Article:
2023 Manawatū Dairy Industry Awards Winners Announced
An exceptionally wet spring and summer combined with adverse weather challenges early this year severely impacted entrant numbers in the Manawatū dairy industry awards programme.
Traditionally, when a region has low entrant numbers, places are only offered to winner and runner-up, or just the winner only, and when entrant numbers were very low, the category did not proceed.
However, with entrants wanting to take part in the Awards programme and benefiting from doing so, not allowing them to participate goes against the New Zealand Dairy Industry Awards’ philosophy and what the programme is striving to achieve.
That approach also forces a winner of the category when the entrant may not be ready to progress to Nationals.
This year, Manawatū Share Farmer entrant scores were benchmarked against the national average, with data collated from the 10 other regions.
This means merit awards are awarded if the entrant achieved at the right level.
Hayden McDonald was named 2023 Manawatū Dairy Industry Awards Share Farmer of the Year category at the region’s annual awards announced in Palmerston North on Saturday night. The other major winners were José Hamber, the 2023 Manawatū Dairy Manager of the Year, and Sarah Powell, the 2023 Manawatū Dairy Trainee of the Year.
Hayden won $12,375in prizes and five merit awards. He is a 50/50 sharemilker for Terry and Olive Curtis on their 120ha, 345-cow property at Palmerston North.
The future of the dairy industry looks bright to Hayden who is particularly interested in the technology that is being developed and introduced.
The 37-year-old has wanted to be a farmer for as long he can remember and is grateful he is able to live his dream every day.
Hayden has achieved PrimaryITO Levels 2, 3 and 4 and cites the farm’s pasture-based system as a strength of his business. “We are very profitable and can handle the low-payout years. We also have a high-producing herd.”
Achieving number one SCC status with Fonterra in the Manawatū this season is something Hayden is proud of, as is achieving his goal of purchasing run-off land.
Future farming goals are specific and include owning a 200-250-cow once-a-day dairy farm, that is fully irrigated and on good soil type.
The New Zealand Dairy Industry Awards are supported by national sponsors DeLaval, Ecolab, Federated Farmers, Fonterra, Honda, LIC, Meridian, Ravensdown, and Trelleborg, along with industry partners DairyNZ, MediaWorks and Rural Training Solutions NZ.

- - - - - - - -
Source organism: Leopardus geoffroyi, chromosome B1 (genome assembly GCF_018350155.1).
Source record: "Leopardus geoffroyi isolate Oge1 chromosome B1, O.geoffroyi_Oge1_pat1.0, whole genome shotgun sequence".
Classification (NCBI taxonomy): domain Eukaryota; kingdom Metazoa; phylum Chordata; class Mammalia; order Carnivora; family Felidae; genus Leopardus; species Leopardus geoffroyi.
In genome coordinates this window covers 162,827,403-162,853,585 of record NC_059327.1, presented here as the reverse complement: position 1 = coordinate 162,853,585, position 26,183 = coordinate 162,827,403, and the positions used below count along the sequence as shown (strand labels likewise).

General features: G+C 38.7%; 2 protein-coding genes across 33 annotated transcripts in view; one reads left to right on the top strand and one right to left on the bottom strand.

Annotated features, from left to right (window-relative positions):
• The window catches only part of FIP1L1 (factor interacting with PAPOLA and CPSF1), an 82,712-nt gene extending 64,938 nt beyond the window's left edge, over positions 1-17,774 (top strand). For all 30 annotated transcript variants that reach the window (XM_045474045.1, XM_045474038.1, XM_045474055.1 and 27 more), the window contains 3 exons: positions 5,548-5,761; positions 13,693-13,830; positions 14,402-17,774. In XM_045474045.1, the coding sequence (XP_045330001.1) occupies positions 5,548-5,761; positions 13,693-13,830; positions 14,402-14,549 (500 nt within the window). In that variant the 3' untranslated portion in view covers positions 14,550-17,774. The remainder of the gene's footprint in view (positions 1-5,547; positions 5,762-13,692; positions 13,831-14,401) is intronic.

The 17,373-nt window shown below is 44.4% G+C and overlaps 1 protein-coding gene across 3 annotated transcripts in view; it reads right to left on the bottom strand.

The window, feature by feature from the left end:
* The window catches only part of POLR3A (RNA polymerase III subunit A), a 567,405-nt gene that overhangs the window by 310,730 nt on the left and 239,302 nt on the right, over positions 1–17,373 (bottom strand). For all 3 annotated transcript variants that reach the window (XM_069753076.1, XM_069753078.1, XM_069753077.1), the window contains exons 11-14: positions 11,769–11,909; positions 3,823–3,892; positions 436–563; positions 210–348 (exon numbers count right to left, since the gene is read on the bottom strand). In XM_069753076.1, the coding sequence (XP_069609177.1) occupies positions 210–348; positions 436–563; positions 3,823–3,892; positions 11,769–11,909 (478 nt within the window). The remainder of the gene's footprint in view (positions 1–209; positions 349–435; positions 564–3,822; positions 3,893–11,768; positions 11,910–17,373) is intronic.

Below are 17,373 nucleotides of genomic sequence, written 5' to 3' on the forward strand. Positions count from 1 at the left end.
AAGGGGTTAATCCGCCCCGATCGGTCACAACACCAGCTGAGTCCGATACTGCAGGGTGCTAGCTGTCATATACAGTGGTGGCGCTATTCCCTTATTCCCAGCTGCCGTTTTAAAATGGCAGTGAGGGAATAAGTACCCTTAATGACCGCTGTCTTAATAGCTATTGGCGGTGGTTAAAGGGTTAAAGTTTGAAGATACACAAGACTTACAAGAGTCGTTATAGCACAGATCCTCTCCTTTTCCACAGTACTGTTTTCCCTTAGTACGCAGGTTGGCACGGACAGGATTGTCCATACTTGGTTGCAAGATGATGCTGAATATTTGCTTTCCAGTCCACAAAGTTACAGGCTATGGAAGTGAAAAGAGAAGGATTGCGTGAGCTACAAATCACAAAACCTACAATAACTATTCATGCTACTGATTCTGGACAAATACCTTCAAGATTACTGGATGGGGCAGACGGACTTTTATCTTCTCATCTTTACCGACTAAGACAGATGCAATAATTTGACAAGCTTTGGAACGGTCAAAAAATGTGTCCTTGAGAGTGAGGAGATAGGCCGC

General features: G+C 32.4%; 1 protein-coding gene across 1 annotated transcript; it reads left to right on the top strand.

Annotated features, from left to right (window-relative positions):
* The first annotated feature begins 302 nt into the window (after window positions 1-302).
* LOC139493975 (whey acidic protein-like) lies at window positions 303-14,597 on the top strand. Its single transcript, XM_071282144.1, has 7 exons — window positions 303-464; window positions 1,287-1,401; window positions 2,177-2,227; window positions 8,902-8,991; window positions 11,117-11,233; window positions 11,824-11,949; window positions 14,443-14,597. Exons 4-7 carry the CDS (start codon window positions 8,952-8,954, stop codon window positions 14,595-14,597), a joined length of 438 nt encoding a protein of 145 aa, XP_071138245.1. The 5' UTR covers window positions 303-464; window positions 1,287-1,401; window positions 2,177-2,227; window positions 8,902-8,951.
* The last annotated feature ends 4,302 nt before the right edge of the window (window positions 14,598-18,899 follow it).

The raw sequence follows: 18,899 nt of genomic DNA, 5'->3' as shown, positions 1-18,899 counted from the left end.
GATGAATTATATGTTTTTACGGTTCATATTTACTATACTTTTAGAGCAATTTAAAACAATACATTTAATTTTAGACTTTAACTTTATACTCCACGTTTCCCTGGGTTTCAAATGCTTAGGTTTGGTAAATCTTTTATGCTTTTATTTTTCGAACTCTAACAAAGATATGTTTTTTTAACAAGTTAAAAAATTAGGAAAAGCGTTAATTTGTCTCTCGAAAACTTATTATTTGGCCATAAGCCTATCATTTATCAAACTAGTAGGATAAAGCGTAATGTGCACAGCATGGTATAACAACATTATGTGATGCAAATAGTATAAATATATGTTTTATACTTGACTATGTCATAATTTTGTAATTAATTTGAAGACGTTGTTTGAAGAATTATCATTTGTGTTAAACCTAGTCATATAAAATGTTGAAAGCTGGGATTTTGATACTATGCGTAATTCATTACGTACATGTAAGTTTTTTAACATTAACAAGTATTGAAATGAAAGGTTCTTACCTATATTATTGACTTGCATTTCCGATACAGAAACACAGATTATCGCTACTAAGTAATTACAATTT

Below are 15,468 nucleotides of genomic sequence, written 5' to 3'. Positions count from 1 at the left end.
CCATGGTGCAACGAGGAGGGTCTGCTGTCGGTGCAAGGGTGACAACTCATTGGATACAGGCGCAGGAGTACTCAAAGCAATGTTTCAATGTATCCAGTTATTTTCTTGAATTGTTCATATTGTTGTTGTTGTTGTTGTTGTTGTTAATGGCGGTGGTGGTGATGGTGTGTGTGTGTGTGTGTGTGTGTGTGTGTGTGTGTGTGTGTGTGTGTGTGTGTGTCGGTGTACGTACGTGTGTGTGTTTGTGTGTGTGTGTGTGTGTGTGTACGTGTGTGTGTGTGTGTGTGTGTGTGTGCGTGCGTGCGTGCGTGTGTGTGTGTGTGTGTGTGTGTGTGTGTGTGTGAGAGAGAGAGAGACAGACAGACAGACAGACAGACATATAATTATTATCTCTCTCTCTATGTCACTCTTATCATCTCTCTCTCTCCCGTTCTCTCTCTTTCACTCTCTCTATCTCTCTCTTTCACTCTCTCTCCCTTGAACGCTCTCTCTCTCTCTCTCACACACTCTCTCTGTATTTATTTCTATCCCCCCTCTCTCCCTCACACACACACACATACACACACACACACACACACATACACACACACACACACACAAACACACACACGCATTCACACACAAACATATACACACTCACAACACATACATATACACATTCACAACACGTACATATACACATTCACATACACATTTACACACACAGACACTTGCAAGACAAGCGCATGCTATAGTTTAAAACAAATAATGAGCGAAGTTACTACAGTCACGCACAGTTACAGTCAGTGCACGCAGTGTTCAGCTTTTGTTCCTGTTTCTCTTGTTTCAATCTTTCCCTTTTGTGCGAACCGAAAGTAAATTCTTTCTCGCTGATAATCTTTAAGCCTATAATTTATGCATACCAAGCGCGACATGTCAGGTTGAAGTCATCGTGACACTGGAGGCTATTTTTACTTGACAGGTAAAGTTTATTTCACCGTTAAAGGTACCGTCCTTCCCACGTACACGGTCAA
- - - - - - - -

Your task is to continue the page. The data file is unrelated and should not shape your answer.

The 2023 Manawatū Dairy Manager of the Year is José Hamber who won $7,625 in prizes and four merit awards.
The second-time entrant is farm manager on Rob and Frances Crothers’ 350ha, 1100-cow property in Cheltenham, working for Colin Beazley, the 2019 Northland and New Zealand Share Farmer of the Year.
“You step out of your comfort-zone by opening yourself up to be judged,” says José. “Sometimes you succeed, sometimes you don’t, but every time you gain knowledge to improve yourself.”
“Entering the Awards has opened up job opportunities that otherwise I would not have found. It’s allowed me to connect with and form life-long friendships with industry professionals.”
Growing up in Auckland with no history of farming in his family, José chose to study agriculture at University and holds a Bachelor of AgriScience from Massey University.
“I was fascinated with all things farming and tractors from two years old, and this grew exponentially through to my teenage years, spending my school holidays on my uncle’s farm,” remembers José. “Farming as a career seemed like a natural progression.”
José loves that farming challenges him on a daily basis, with no two days alike. “Every problem has more than one solution, and requires me to use the full range of my knowledge and experience.”
After 12 years in the industry, José is positive about the future of the New Zealand dairy industry.
“It’s one of the most efficient in the world yet more and more is being demanded from it. The challenges revolve around sustainability and quality; two of the key factors that will allow us to maintain our leadership.”
José would like to see the farming industry take charge of the narrative around farming. “We need to show New Zealanders that farmers work hard for the benefit of the country and to improve everyone’s stand of living.”
Future farming goals for José and his wife Kirby include farm ownership. “To get there, we would move into a 50/50 sharemilking position where we can improve the herd’s genetics focusing on animals that convert grass to milk whilst minimizing secretion to the ground.”
Having a small farm consultancy business is also in the future for José.